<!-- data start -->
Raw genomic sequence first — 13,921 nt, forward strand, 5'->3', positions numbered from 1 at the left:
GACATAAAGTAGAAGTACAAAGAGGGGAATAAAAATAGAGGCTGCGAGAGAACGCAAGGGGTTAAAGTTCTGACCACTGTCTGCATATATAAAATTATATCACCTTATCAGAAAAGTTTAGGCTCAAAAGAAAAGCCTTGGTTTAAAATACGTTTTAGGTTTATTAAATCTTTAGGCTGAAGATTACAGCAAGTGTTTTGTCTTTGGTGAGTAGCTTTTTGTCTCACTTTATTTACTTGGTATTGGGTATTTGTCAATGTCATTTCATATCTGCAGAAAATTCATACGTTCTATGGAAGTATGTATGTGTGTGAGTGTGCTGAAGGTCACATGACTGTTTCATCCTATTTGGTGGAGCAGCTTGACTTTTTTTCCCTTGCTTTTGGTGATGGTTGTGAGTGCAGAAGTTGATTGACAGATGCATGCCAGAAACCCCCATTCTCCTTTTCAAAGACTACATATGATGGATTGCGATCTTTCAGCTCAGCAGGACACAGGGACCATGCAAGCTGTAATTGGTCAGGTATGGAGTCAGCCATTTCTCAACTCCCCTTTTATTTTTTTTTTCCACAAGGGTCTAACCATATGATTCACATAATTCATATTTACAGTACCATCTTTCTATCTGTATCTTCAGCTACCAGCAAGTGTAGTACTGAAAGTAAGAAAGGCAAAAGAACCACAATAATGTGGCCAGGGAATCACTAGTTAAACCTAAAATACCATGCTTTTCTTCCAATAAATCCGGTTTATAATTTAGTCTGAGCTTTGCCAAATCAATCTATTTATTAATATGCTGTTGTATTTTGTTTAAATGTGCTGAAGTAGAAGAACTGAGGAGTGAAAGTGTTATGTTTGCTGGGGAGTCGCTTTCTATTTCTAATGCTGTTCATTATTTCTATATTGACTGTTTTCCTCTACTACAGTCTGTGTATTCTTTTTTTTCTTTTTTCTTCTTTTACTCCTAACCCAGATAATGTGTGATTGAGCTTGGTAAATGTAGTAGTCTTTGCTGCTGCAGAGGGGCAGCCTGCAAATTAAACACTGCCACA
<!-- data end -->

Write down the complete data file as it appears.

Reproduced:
Raw genomic sequence first — 13,921 nt, forward strand, 5'->3', positions numbered from 1 at the left:
GACATAAAGTAGAAGTACAAAGAGGGGAATAAAAATAGAGGCTGCGAGAGAACGCAAGGGGTTAAAGTTCTGACCACTGTCTGCATATATAAAATTATATCACCTTATCAGAAAAGTTTAGGCTCAAAAGAAAAGCCTTGGTTTAAAATACGTTTTAGGTTTATTAAATCTTTAGGCTGAAGATTACAGCAAGTGTTTTGTCTTTGGTGAGTAGCTTTTTGTCTCACTTTATTTACTTGGTATTGGGTATTTGTCAATGTCATTTCATATCTGCAGAAAATTCATACGTTCTATGGAAGTATGTATGTGTGTGAGTGTGCTGAAGGTCACATGACTGTTTCATCCTATTTGGTGGAGCAGCTTGACTTTTTTTCCCTTGCTTTTGGTGATGGTTGTGAGTGCAGAAGTTGATTGACAGATGCATGCCAGAAACCCCCATTCTCCTTTTCAAAGACTACATATGATGGATTGCGATCTTTCAGCTCAGCAGGACACAGGGACCATGCAAGCTGTAATTGGTCAGGTATGGAGTCAGCCATTTCTCAACTCCCCTTTTATTTTTTTTTTCCACAAGGGTCTAACCATATGATTCACATAATTCATATTTACAGTACCATCTTTCTATCTGTATCTTCAGCTACCAGCAAGTGTAGTACTGAAAGTAAGAAAGGCAAAAGAACCACAATAATGTGGCCAGGGAATCACTAGTTAAACCTAAAATACCATGCTTTTCTTCCAATAAATCCGGTTTATAATTTAGTCTGAGCTTTGCCAAATCAATCTATTTATTAATATGCTGTTGTATTTTGTTTAAATGTGCTGAAGTAGAAGAACTGAGGAGTGAAAGTGTTATGTTTGCTGGGGAGTCGCTTTCTATTTCTAATGCTGTTCATTATTTCTATATTGACTGTTTTCCTCTACTACAGTCTGTGTATTCTTTTTTTTCTTTTTTCTTCTTTTACTCCTAACCCAGATAATGTGTGATTGAGCTTGGTAAATGTAGTAGTCTTTGCTGCTGCAGAGGGGCAGCCTGCAAATTAAACACTGCCACA